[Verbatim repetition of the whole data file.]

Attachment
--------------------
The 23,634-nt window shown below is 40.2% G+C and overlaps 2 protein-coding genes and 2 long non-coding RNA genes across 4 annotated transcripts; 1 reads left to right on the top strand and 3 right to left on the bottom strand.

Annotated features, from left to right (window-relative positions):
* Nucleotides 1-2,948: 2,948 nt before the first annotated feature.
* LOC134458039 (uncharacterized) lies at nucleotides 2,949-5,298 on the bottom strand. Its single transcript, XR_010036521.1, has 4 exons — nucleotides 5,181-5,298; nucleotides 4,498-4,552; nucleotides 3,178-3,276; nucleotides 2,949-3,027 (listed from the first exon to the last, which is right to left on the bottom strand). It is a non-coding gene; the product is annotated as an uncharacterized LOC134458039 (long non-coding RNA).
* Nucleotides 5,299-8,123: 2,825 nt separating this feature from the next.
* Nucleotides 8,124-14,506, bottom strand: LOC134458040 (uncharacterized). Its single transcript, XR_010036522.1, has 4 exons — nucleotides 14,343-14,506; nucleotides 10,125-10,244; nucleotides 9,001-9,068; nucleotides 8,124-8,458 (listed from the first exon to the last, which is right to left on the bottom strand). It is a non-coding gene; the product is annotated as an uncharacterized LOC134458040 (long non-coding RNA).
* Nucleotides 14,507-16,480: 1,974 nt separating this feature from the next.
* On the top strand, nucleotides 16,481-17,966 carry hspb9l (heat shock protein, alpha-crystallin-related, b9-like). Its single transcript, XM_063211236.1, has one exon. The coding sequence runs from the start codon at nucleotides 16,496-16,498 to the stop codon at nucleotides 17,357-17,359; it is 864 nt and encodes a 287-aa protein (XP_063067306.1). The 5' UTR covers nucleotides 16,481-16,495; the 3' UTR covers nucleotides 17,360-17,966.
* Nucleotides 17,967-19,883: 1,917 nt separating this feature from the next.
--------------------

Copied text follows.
The 23,634-nt window shown below is 40.2% G+C and overlaps 2 protein-coding genes and 2 long non-coding RNA genes across 4 annotated transcripts; 1 reads left to right on the top strand and 3 right to left on the bottom strand.

Annotated features, from left to right (window-relative positions):
* Nucleotides 1-2,948: 2,948 nt before the first annotated feature.
* LOC134458039 (uncharacterized) lies at nucleotides 2,949-5,298 on the bottom strand. Its single transcript, XR_010036521.1, has 4 exons — nucleotides 5,181-5,298; nucleotides 4,498-4,552; nucleotides 3,178-3,276; nucleotides 2,949-3,027 (listed from the first exon to the last, which is right to left on the bottom strand). It is a non-coding gene; the product is annotated as an uncharacterized LOC134458039 (long non-coding RNA).
* Nucleotides 5,299-8,123: 2,825 nt separating this feature from the next.
* Nucleotides 8,124-14,506, bottom strand: LOC134458040 (uncharacterized). Its single transcript, XR_010036522.1, has 4 exons — nucleotides 14,343-14,506; nucleotides 10,125-10,244; nucleotides 9,001-9,068; nucleotides 8,124-8,458 (listed from the first exon to the last, which is right to left on the bottom strand). It is a non-coding gene; the product is annotated as an uncharacterized LOC134458040 (long non-coding RNA).
* Nucleotides 14,507-16,480: 1,974 nt separating this feature from the next.
* On the top strand, nucleotides 16,481-17,966 carry hspb9l (heat shock protein, alpha-crystallin-related, b9-like). Its single transcript, XM_063211236.1, has one exon. The coding sequence runs from the start codon at nucleotides 16,496-16,498 to the stop codon at nucleotides 17,357-17,359; it is 864 nt and encodes a 287-aa protein (XP_063067306.1). The 5' UTR covers nucleotides 16,481-16,495; the 3' UTR covers nucleotides 17,360-17,966.
* Nucleotides 17,967-19,883: 1,917 nt separating this feature from the next.